Women praying

When? Blacks were indoctrinated into White culture through enslavement and stripped of their heritage through beatings and culture. Blacks continue to enter various White cultures through schools, jobs, housing, shopping, medicine. How? We are expected to understand the “culture” of that person and learn as you proudly share your heritage. And most Blacks have learned about the different cultures, not because they wanted to but because

1. it’s expected of us.

2. It’s the polite thing to do.

Many White citizens think Black culture is gang culture. While there are Black gangs, it’s like saying all Italians are gangsters and just as it wasn’t true about Italians, it’s not true about Blacks.

Painting of various hip hop stars

Not all Blacks come from poor communities but we can empathize with those who do because we love some of these people. They are our friends, distant family, previous co-workers, our children’s friend‘s families. We want those people to have a fair chance at a successful life.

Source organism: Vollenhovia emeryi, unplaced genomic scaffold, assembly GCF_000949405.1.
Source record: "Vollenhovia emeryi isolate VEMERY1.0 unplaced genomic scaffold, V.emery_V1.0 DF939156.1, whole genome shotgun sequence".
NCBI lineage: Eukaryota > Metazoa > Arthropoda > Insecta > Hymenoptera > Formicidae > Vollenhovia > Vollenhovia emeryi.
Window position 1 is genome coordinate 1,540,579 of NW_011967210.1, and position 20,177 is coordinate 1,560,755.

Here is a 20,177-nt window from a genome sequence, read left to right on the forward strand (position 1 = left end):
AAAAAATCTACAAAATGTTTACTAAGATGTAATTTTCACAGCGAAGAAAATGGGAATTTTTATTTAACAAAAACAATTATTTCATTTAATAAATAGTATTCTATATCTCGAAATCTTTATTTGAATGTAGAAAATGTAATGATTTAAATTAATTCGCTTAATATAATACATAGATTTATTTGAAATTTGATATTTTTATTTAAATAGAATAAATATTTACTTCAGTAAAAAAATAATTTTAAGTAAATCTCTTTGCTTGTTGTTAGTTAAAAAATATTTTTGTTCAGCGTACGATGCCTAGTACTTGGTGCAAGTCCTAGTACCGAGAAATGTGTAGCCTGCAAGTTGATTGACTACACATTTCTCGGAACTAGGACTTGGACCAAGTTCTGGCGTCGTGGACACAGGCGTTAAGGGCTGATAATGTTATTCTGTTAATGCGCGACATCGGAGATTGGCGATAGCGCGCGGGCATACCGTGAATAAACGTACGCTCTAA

After slavery the ex-enslaved received no reparations but slave holders did, some until they died in the 1960s. Tens of thousands of ex-enslaved were starved to death in contraband camps (that Hitler fashioned concentration camps after, right up to the starving to death). In 1868, with millions of Blacks unemployed, the United States started Italian immigration to help rebuild whilst Blacks were free to hunger with no job and no land to cultivate.

It’s accumulative.

The only coup d’tat on American soil happened because Black candidates won the election. Whites killed Blacks, chased others out of town and burned homes in 1898 Wilmington NC.

It’s accumulative.

Malcolm X, Harriett Tubman, Fredrick Douglass, President Obama

After slavery, there were over 140 successful Black communities across the United States. White citizens, sometimes with the help of police & military burned them to the ground and attacked and murdered its citizens.

It’s accumulative.

1906 massacre

1910 massacre

1917 massacre